Recent discussions in the community have been centered around licensing for the Orchard payment protocol, which will be deployed in NU5. For those that might not be familiar with the Bootstrap Open Source License (BOSL), ECC created this license with the goal of making open source more resistant to capture and more sustainable.
Open-source projects have traditionally been vulnerable to two primary threats: underfunding, which threatens the sustainability of the project, and capture, in which others can turn the project to serve their interests instead of the public good, and in some cases, compete against the open-source project itself.
BOSL provides some protection against these threats but also adds complication. One downside is BOSL could create friction and uncertainty for new developers building in the Zcash ecosystem compared to familiar licenses.
When ECC announced the release of zcashd 5.0.0, we indicated our intent to add two general exceptions to the BOSL license so that our partners and friendly forks could use the Orchard technology deploying in NU5 in a manner consistent with their current licensing choice. By partners in this case, we mean projects like wallets, exchanges, block explorers, messaging apps, and the like.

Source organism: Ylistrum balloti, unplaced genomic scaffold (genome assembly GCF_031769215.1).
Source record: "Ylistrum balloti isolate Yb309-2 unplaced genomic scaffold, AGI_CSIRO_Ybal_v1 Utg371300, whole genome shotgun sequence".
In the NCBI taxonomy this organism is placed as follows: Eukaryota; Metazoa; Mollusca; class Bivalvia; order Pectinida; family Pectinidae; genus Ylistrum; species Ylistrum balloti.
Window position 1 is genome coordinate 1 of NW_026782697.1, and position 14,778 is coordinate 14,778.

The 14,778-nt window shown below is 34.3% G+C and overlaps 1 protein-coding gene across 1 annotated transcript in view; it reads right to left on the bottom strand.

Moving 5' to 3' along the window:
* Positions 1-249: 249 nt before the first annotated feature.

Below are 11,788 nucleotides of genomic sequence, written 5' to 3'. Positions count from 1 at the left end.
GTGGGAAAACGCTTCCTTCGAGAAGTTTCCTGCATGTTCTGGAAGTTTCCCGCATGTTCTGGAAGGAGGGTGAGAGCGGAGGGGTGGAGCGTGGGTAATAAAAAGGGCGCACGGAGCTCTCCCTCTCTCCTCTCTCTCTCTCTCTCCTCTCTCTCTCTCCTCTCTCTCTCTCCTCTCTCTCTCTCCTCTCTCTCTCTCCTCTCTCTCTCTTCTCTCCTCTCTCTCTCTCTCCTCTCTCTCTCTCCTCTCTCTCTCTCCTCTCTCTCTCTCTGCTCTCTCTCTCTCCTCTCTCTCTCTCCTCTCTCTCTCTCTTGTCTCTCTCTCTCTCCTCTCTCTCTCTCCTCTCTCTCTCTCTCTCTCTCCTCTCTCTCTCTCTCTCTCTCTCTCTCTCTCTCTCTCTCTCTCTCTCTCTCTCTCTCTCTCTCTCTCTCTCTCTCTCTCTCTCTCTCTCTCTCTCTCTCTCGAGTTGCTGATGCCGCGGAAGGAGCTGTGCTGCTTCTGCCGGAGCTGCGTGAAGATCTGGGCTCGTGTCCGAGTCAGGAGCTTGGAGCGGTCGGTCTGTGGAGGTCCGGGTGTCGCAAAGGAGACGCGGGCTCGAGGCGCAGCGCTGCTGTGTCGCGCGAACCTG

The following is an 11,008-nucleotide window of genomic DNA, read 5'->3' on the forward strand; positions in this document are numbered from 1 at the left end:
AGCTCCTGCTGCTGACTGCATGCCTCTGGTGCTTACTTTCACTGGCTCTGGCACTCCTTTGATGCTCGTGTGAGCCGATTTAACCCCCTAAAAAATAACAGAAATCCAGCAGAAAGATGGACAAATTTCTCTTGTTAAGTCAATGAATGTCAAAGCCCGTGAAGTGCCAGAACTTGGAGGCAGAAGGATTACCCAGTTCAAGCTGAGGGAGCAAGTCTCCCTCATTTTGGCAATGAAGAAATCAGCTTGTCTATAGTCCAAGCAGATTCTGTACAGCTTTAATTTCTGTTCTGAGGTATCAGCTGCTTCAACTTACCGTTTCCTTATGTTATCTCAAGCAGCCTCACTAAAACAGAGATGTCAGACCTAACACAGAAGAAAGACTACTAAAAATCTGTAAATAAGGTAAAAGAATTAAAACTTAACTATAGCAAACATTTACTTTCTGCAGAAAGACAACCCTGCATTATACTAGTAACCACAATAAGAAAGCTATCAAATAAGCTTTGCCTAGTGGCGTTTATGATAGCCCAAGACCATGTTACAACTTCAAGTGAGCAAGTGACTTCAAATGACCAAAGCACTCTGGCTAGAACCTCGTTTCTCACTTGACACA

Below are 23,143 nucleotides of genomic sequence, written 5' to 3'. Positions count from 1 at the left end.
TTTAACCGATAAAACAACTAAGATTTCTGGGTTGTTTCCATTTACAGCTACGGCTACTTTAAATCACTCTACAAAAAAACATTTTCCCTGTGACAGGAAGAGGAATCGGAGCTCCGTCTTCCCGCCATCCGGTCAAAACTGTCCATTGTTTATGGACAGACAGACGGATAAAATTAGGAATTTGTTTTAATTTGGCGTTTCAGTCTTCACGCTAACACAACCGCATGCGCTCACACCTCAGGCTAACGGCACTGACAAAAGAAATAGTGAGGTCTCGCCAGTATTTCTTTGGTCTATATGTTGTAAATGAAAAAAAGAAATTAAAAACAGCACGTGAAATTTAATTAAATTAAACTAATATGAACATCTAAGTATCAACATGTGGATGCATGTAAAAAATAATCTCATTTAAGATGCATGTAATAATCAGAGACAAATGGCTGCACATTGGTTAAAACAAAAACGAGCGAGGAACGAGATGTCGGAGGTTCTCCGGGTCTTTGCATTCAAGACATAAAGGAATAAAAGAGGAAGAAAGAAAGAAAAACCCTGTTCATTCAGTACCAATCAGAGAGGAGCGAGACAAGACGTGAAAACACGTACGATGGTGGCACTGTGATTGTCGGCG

We worked with attorneys to develop the exception language and have talked with key partners who confirmed these exceptions meet their licensing needs. We spoke with our partners at NightHawk, ZecWallet, and Unstoppable who all felt the exception language met their needs. We also spoke with Jason McGee from Zcash Community Grants who indicated these exceptions should work for the projects they fund.
In summary, the exceptions apply to the following types of projects:
- Projects that are designed to integrate with Zcash and provide additional functionality or utility to the Zcash network and users of the ZEC coin
- Blockchains that descend from the Zcash blockchain and that are forked within 100 blocks of the current block height at the time of the code fork
Effectively Orchard’s license is now like the familiar and broadly acceptable LGPL for building products in the Zcash ecosystem.
We see this as an incremental improvement and will continue to look for licensing improvements that remove friction for new developers, partners and adopters, while protecting the investment of ZEC users.
The Orchard payment protocol, built on the Halo proving system, will activate on mainnet May 31 as part of Network Upgrade 5 (NU5). NU5 is the largest upgrade in Zcash history, and we’re looking forward to its successful deployment and working with our partners and those interested in building on Zcash to further our mission.
Special thanks to Jack Gavigan of the Zcash Foundation, Zooko Wilcox of ECC, Alan Fairless, ECC board member, and our partners for reviewing this post and providing valuable feedback.